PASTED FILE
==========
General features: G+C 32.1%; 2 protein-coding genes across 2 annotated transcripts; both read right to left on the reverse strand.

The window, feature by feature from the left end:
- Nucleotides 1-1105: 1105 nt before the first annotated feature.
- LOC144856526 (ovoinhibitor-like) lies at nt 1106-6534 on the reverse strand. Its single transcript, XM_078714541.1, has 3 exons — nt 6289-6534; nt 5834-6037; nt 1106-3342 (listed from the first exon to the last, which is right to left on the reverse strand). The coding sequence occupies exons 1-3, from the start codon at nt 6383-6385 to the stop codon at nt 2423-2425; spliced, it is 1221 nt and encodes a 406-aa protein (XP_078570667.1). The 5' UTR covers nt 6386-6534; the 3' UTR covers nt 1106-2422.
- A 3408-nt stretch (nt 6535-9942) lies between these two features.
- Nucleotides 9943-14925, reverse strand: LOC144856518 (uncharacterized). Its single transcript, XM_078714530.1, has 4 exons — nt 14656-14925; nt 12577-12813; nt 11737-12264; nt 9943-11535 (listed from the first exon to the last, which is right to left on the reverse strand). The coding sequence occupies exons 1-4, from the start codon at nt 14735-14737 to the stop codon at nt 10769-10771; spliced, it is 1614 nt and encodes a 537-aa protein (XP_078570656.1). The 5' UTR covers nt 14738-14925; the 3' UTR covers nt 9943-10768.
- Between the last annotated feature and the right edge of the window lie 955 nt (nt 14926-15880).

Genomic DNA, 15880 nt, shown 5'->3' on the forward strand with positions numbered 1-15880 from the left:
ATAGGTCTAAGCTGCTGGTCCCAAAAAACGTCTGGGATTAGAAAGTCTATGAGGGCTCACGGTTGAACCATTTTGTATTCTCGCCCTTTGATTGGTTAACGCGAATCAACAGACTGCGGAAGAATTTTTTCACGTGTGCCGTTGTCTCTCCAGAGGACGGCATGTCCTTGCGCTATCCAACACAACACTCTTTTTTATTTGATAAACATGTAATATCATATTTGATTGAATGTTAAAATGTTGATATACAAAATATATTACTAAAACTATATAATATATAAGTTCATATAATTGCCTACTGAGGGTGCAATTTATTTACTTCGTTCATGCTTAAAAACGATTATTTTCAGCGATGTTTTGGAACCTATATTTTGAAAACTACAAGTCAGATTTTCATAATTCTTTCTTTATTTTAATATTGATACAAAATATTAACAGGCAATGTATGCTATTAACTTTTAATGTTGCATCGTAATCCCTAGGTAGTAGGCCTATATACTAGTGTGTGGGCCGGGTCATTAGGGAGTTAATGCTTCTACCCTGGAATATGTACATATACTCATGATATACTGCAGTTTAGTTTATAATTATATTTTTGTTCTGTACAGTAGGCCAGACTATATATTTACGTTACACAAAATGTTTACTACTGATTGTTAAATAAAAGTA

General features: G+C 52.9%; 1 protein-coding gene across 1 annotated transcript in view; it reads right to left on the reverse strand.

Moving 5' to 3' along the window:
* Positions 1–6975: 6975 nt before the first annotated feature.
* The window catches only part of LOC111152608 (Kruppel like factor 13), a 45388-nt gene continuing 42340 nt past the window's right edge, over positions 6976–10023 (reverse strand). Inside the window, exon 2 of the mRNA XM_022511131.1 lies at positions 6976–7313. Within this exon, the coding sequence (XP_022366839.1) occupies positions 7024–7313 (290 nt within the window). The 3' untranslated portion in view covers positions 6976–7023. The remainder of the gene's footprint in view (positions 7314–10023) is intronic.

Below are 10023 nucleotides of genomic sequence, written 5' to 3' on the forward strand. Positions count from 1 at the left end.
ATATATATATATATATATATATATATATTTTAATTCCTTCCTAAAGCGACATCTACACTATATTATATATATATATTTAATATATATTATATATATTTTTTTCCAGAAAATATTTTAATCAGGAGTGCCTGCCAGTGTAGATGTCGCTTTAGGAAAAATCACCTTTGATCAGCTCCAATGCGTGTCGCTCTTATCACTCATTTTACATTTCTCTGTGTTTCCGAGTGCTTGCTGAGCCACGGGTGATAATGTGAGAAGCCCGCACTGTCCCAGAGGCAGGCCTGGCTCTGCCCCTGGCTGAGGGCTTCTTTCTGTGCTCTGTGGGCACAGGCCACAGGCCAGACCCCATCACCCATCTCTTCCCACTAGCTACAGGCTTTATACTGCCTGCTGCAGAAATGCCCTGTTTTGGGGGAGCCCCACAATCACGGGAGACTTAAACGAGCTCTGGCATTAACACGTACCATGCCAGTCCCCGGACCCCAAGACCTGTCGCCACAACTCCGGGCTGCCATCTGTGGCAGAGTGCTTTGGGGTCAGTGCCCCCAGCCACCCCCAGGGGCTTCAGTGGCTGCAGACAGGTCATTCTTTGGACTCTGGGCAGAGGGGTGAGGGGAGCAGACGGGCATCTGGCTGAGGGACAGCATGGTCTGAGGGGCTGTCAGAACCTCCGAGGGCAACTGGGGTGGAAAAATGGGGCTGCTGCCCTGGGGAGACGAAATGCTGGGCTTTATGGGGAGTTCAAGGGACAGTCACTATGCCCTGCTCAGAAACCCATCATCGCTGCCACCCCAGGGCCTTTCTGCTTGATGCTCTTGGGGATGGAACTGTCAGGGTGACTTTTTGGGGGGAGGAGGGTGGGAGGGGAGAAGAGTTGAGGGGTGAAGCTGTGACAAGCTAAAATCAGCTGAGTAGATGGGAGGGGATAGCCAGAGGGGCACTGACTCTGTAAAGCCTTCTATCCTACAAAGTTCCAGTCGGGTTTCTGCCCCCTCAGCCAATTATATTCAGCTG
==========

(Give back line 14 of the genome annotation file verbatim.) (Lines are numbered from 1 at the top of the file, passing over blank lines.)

Below are 10023 nucleotides of genomic sequence, written 5' to 3' on the forward strand. Positions count from 1 at the left end.